Any serious country should devote a lot of energy and resources to building the youth to be productive. Any country that refuses to develop its youth will endanger its future. When the leadership potentials of young people are not developed, the seeds of failure are being sown. We cannot really talk about democracy and development without the participation of citizens including young people.

The development of the youth requires the active participation of the family, community, schools, religious organisations and government. The training of children starts from the family. The Bible makes it clear that when you train a child in the way he should go, when he is old, he will not depart from it (Prov 22:6).

The community has roles to play in youth development. One of the things that make the African society unique is the community spirit which is being eroded by rapacious capitalism, invading western culture and market fundamentalism. There is the need to return to the positive aspects of African society especially those that do not conflict with the scriptures.

The schools have great roles to play in moulding the character of the youth. I personally owe my world outlook today to my University days when I was trained by the progressive movement on commitment, discipline, selflessness, sacrifice and struggle for the common good. There is a great need of reform of the school system.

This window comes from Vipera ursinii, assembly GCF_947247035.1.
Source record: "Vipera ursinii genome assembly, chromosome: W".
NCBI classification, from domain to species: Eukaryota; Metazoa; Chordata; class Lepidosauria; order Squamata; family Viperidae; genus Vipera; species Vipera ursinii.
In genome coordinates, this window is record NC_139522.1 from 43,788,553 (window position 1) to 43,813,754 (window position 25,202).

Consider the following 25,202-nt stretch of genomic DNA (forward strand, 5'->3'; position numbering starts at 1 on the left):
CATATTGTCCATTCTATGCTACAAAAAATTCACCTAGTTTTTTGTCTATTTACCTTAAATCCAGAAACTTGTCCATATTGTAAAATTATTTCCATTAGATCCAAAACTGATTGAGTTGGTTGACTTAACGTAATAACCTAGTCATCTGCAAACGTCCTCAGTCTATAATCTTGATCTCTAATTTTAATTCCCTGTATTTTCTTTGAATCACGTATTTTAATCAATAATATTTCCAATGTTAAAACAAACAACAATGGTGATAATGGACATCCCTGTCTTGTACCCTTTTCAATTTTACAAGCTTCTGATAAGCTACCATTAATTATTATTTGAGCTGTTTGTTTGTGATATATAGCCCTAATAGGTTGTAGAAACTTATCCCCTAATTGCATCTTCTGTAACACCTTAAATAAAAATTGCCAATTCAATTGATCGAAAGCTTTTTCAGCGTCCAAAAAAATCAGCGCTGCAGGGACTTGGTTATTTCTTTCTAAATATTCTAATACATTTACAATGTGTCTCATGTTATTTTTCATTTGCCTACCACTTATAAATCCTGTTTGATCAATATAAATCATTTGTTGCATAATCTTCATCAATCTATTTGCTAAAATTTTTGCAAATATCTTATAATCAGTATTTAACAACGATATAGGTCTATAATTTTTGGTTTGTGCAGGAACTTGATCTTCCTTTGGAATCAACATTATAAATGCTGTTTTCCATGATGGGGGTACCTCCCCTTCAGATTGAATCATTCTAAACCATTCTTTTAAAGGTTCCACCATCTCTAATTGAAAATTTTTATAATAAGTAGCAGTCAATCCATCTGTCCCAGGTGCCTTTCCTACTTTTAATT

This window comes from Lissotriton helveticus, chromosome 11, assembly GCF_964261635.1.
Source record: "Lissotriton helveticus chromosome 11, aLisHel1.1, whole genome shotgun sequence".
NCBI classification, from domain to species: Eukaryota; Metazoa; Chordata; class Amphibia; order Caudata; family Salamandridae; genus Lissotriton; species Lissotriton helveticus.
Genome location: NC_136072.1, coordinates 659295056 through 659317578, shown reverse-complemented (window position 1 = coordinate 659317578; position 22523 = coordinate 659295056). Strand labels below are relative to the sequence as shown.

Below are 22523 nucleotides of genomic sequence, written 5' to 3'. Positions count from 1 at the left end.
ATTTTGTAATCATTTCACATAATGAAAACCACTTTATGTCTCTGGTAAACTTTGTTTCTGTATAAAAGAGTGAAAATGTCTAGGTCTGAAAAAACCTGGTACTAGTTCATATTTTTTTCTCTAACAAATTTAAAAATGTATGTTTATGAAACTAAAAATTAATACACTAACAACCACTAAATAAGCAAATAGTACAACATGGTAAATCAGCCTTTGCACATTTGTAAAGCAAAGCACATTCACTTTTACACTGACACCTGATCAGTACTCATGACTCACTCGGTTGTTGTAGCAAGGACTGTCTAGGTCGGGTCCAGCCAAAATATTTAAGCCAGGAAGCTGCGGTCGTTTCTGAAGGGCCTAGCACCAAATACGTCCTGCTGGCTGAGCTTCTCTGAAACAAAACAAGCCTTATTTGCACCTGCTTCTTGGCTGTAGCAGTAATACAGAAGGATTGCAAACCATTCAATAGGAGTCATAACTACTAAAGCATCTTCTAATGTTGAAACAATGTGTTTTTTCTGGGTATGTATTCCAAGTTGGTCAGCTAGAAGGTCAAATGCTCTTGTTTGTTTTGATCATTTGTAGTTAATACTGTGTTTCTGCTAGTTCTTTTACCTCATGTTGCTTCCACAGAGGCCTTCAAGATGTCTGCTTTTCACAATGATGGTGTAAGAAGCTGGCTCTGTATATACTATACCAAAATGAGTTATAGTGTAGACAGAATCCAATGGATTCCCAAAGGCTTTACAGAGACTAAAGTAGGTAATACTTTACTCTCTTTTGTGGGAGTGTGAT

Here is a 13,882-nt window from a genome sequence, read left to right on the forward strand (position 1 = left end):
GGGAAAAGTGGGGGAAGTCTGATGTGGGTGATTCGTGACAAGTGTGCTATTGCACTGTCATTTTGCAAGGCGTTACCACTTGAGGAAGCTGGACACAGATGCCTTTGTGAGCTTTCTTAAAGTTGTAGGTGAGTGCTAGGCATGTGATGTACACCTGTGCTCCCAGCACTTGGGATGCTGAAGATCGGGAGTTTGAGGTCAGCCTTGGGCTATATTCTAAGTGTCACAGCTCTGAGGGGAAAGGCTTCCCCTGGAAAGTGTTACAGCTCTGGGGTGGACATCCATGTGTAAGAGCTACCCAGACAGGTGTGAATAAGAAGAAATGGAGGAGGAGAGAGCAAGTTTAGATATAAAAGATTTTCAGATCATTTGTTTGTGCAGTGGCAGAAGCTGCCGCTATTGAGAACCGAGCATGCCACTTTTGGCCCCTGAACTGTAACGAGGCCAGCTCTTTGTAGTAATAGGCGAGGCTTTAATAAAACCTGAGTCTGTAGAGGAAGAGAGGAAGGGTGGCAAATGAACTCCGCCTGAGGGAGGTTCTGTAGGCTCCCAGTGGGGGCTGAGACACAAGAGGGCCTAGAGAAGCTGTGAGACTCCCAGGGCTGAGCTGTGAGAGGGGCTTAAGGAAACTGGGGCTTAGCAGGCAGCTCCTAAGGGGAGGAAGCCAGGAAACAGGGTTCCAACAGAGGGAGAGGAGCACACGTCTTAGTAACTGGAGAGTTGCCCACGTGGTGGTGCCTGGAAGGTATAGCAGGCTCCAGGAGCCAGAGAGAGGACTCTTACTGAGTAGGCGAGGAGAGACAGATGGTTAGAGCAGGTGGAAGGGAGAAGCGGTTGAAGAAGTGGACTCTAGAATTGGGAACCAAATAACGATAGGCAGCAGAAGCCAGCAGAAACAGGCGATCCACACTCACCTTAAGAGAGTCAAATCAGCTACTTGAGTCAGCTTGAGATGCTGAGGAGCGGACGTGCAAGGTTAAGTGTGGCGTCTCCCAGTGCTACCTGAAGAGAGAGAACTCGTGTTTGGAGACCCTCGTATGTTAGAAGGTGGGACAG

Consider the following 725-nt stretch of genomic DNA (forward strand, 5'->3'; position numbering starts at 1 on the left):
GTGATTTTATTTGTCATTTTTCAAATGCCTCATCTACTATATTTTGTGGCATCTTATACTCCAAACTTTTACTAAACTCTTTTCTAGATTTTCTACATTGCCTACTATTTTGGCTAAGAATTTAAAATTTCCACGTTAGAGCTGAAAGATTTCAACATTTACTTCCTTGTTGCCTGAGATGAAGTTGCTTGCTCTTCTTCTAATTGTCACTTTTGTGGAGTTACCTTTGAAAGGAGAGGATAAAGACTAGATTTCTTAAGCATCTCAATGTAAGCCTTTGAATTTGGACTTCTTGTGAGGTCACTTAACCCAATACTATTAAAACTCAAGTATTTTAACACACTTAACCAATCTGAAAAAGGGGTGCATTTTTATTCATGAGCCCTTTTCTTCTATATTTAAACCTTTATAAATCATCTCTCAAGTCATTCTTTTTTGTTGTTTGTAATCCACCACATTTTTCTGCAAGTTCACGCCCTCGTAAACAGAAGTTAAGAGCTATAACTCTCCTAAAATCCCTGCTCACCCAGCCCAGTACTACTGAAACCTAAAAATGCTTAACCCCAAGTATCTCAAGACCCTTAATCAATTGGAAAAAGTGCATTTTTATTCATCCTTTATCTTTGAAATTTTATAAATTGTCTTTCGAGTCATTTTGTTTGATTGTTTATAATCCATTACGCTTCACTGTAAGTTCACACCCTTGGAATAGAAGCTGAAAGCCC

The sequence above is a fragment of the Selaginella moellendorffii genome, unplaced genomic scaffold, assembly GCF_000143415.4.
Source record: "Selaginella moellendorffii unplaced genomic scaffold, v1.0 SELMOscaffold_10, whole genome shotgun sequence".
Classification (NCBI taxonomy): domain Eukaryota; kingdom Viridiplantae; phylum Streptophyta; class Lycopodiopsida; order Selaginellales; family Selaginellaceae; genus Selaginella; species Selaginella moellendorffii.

Government has a great role to play in youth development. It is not enough to formulate a youth policy and do virtually nothing about its systematic implementation at all levels of government.

Finally, the religious organisations have great roles to play. Historically religious bodies have contributed to moulding youth of character and discipline for leadership.

However, there is no doubt that the elders have failed to put in place effective development programmes for the youth. It remains to be seen whether the youth will fail themselves and refuse to develop themselves and become agents of change. It was Frantz Fanon who said “every generation must out of relative obscurity must discover its mission, fulfill it or betray it.”


Dr Otive Igbuzor  (P.hd) is a Pharmacist, leadership development scholar and practitioner, social activist and researcher. He is the Executive Director, African Centre for Leadership, Strategy & Development (Centre LSD). He can be reached at This is an abridged version of Dr Otive’s paper, we will place the full version complete with endnotes in the documents under the Resources section of